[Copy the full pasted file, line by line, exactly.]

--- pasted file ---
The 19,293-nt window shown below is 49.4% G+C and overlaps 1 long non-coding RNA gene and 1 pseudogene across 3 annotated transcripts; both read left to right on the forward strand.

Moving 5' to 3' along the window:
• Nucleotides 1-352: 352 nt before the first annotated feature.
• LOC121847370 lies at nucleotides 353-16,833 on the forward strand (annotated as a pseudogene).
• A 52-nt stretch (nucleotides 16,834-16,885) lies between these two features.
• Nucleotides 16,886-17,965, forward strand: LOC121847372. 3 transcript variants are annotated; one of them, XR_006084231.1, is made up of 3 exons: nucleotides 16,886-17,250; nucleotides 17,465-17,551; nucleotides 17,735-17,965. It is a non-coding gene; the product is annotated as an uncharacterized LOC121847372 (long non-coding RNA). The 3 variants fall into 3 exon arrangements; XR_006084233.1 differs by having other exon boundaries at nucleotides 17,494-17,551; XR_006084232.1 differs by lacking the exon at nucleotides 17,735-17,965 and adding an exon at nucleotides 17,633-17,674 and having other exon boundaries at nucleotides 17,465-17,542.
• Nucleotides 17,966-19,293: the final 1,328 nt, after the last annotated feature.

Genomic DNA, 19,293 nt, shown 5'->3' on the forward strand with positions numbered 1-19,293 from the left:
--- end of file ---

The 19,293-nt window shown below is 49.4% G+C and overlaps 1 long non-coding RNA gene and 1 pseudogene across 3 annotated transcripts; both read left to right on the forward strand.

Moving 5' to 3' along the window:
• Nucleotides 1-352: 352 nt before the first annotated feature.
• LOC121847370 lies at nucleotides 353-16,833 on the forward strand (annotated as a pseudogene).
• A 52-nt stretch (nucleotides 16,834-16,885) lies between these two features.
• Nucleotides 16,886-17,965, forward strand: LOC121847372. 3 transcript variants are annotated; one of them, XR_006084231.1, is made up of 3 exons: nucleotides 16,886-17,250; nucleotides 17,465-17,551; nucleotides 17,735-17,965. It is a non-coding gene; the product is annotated as an uncharacterized LOC121847372 (long non-coding RNA). The 3 variants fall into 3 exon arrangements; XR_006084233.1 differs by having other exon boundaries at nucleotides 17,494-17,551; XR_006084232.1 differs by lacking the exon at nucleotides 17,735-17,965 and adding an exon at nucleotides 17,633-17,674 and having other exon boundaries at nucleotides 17,465-17,542.
• Nucleotides 17,966-19,293: the final 1,328 nt, after the last annotated feature.

Genomic DNA, 19,293 nt, shown 5'->3' on the forward strand with positions numbered 1-19,293 from the left: